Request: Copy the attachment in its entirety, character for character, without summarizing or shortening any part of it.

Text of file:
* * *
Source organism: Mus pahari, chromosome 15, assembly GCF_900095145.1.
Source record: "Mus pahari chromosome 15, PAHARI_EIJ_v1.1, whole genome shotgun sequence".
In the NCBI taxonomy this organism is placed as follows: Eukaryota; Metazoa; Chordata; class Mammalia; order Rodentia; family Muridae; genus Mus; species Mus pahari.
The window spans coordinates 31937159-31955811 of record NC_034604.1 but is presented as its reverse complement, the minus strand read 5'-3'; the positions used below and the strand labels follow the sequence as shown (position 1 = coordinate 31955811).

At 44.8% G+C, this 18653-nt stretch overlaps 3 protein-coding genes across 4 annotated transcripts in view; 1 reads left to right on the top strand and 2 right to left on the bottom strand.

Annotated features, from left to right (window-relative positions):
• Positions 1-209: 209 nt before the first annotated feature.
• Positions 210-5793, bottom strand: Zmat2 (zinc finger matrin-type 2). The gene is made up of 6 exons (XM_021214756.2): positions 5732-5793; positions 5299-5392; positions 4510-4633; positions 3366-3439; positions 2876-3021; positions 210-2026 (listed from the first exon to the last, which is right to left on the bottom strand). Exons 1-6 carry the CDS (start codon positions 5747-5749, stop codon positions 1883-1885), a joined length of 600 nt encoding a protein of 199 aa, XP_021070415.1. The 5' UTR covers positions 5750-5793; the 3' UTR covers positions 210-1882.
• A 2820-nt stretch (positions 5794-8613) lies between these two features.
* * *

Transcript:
Source organism: Mus pahari, chromosome 15, assembly GCF_900095145.1.
Source record: "Mus pahari chromosome 15, PAHARI_EIJ_v1.1, whole genome shotgun sequence".
In the NCBI taxonomy this organism is placed as follows: Eukaryota; Metazoa; Chordata; class Mammalia; order Rodentia; family Muridae; genus Mus; species Mus pahari.
The window spans coordinates 31937159-31955811 of record NC_034604.1 but is presented as its reverse complement, the minus strand read 5'-3'; the positions used below and the strand labels follow the sequence as shown (position 1 = coordinate 31955811).

At 44.8% G+C, this 18653-nt stretch overlaps 3 protein-coding genes across 4 annotated transcripts in view; 1 reads left to right on the top strand and 2 right to left on the bottom strand.

Annotated features, from left to right (window-relative positions):
• Positions 1-209: 209 nt before the first annotated feature.
• Positions 210-5793, bottom strand: Zmat2 (zinc finger matrin-type 2). The gene is made up of 6 exons (XM_021214756.2): positions 5732-5793; positions 5299-5392; positions 4510-4633; positions 3366-3439; positions 2876-3021; positions 210-2026 (listed from the first exon to the last, which is right to left on the bottom strand). Exons 1-6 carry the CDS (start codon positions 5747-5749, stop codon positions 1883-1885), a joined length of 600 nt encoding a protein of 199 aa, XP_021070415.1. The 5' UTR covers positions 5750-5793; the 3' UTR covers positions 210-1882.
• A 2820-nt stretch (positions 5794-8613) lies between these two features.